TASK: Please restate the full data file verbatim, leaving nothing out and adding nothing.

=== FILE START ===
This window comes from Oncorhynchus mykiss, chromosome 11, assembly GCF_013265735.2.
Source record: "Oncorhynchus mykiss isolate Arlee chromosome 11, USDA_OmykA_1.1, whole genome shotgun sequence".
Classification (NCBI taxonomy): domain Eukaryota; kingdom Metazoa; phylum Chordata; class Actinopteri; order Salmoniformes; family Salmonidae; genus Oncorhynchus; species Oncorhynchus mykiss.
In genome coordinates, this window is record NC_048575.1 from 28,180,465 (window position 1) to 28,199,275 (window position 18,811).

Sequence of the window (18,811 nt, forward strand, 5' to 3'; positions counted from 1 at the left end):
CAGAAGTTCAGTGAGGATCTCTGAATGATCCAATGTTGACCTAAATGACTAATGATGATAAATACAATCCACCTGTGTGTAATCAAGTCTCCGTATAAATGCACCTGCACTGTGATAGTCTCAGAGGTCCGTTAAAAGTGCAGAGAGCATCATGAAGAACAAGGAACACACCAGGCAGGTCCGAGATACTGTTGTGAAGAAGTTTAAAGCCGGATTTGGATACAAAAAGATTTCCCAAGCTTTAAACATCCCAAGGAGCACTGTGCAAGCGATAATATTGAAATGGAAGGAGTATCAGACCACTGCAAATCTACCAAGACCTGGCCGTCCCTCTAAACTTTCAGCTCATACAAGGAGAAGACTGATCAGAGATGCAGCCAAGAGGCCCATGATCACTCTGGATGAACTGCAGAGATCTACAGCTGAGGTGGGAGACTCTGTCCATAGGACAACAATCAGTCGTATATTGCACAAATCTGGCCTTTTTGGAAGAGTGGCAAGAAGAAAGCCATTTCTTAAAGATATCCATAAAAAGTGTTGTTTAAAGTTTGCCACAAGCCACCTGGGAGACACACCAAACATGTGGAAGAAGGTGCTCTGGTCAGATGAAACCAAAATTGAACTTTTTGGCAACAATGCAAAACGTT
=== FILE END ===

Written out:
This window comes from Oncorhynchus mykiss, chromosome 11, assembly GCF_013265735.2.
Source record: "Oncorhynchus mykiss isolate Arlee chromosome 11, USDA_OmykA_1.1, whole genome shotgun sequence".
Classification (NCBI taxonomy): domain Eukaryota; kingdom Metazoa; phylum Chordata; class Actinopteri; order Salmoniformes; family Salmonidae; genus Oncorhynchus; species Oncorhynchus mykiss.
In genome coordinates, this window is record NC_048575.1 from 28,180,465 (window position 1) to 28,199,275 (window position 18,811).

Sequence of the window (18,811 nt, forward strand, 5' to 3'; positions counted from 1 at the left end):
CAGAAGTTCAGTGAGGATCTCTGAATGATCCAATGTTGACCTAAATGACTAATGATGATAAATACAATCCACCTGTGTGTAATCAAGTCTCCGTATAAATGCACCTGCACTGTGATAGTCTCAGAGGTCCGTTAAAAGTGCAGAGAGCATCATGAAGAACAAGGAACACACCAGGCAGGTCCGAGATACTGTTGTGAAGAAGTTTAAAGCCGGATTTGGATACAAAAAGATTTCCCAAGCTTTAAACATCCCAAGGAGCACTGTGCAAGCGATAATATTGAAATGGAAGGAGTATCAGACCACTGCAAATCTACCAAGACCTGGCCGTCCCTCTAAACTTTCAGCTCATACAAGGAGAAGACTGATCAGAGATGCAGCCAAGAGGCCCATGATCACTCTGGATGAACTGCAGAGATCTACAGCTGAGGTGGGAGACTCTGTCCATAGGACAACAATCAGTCGTATATTGCACAAATCTGGCCTTTTTGGAAGAGTGGCAAGAAGAAAGCCATTTCTTAAAGATATCCATAAAAAGTGTTGTTTAAAGTTTGCCACAAGCCACCTGGGAGACACACCAAACATGTGGAAGAAGGTGCTCTGGTCAGATGAAACCAAAATTGAACTTTTTGGCAACAATGCAAAACGTT